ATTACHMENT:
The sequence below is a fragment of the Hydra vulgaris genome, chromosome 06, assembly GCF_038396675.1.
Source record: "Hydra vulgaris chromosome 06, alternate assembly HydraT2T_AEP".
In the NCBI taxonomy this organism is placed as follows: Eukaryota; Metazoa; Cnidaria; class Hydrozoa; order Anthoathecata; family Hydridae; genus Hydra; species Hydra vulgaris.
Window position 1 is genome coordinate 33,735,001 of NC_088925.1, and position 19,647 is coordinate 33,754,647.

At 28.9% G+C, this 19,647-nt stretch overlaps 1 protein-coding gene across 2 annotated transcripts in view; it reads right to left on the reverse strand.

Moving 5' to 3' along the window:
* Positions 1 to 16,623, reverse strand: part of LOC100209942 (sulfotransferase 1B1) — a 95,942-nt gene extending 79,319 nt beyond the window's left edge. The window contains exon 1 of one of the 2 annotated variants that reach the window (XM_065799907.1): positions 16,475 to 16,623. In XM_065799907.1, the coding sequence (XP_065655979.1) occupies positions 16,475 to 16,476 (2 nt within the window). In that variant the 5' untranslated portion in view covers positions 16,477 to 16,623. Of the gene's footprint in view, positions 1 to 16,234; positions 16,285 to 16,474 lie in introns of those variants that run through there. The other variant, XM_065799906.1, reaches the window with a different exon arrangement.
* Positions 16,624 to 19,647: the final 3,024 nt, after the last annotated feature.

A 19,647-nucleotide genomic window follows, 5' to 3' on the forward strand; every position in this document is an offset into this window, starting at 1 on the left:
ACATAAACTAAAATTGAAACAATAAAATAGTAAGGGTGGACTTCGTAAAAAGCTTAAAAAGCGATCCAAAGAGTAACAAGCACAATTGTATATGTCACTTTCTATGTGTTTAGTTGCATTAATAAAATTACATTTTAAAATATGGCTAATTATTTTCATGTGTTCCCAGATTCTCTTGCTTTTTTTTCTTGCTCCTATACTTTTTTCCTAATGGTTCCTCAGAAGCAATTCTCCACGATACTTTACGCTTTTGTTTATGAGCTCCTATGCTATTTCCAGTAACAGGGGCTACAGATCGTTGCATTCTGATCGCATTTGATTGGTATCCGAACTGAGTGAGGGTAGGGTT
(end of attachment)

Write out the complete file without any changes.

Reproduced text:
The sequence below is a fragment of the Hydra vulgaris genome, chromosome 06, assembly GCF_038396675.1.
Source record: "Hydra vulgaris chromosome 06, alternate assembly HydraT2T_AEP".
In the NCBI taxonomy this organism is placed as follows: Eukaryota; Metazoa; Cnidaria; class Hydrozoa; order Anthoathecata; family Hydridae; genus Hydra; species Hydra vulgaris.
Window position 1 is genome coordinate 33,735,001 of NC_088925.1, and position 19,647 is coordinate 33,754,647.

At 28.9% G+C, this 19,647-nt stretch overlaps 1 protein-coding gene across 2 annotated transcripts in view; it reads right to left on the reverse strand.

Moving 5' to 3' along the window:
* Positions 1 to 16,623, reverse strand: part of LOC100209942 (sulfotransferase 1B1) — a 95,942-nt gene extending 79,319 nt beyond the window's left edge. The window contains exon 1 of one of the 2 annotated variants that reach the window (XM_065799907.1): positions 16,475 to 16,623. In XM_065799907.1, the coding sequence (XP_065655979.1) occupies positions 16,475 to 16,476 (2 nt within the window). In that variant the 5' untranslated portion in view covers positions 16,477 to 16,623. Of the gene's footprint in view, positions 1 to 16,234; positions 16,285 to 16,474 lie in introns of those variants that run through there. The other variant, XM_065799906.1, reaches the window with a different exon arrangement.
* Positions 16,624 to 19,647: the final 3,024 nt, after the last annotated feature.

A 19,647-nucleotide genomic window follows, 5' to 3' on the forward strand; every position in this document is an offset into this window, starting at 1 on the left:
ACATAAACTAAAATTGAAACAATAAAATAGTAAGGGTGGACTTCGTAAAAAGCTTAAAAAGCGATCCAAAGAGTAACAAGCACAATTGTATATGTCACTTTCTATGTGTTTAGTTGCATTAATAAAATTACATTTTAAAATATGGCTAATTATTTTCATGTGTTCCCAGATTCTCTTGCTTTTTTTTCTTGCTCCTATACTTTTTTCCTAATGGTTCCTCAGAAGCAATTCTCCACGATACTTTACGCTTTTGTTTATGAGCTCCTATGCTATTTCCAGTAACAGGGGCTACAGATCGTTGCATTCTGATCGCATTTGATTGGTATCCGAACTGAGTGAGGGTAGGGTT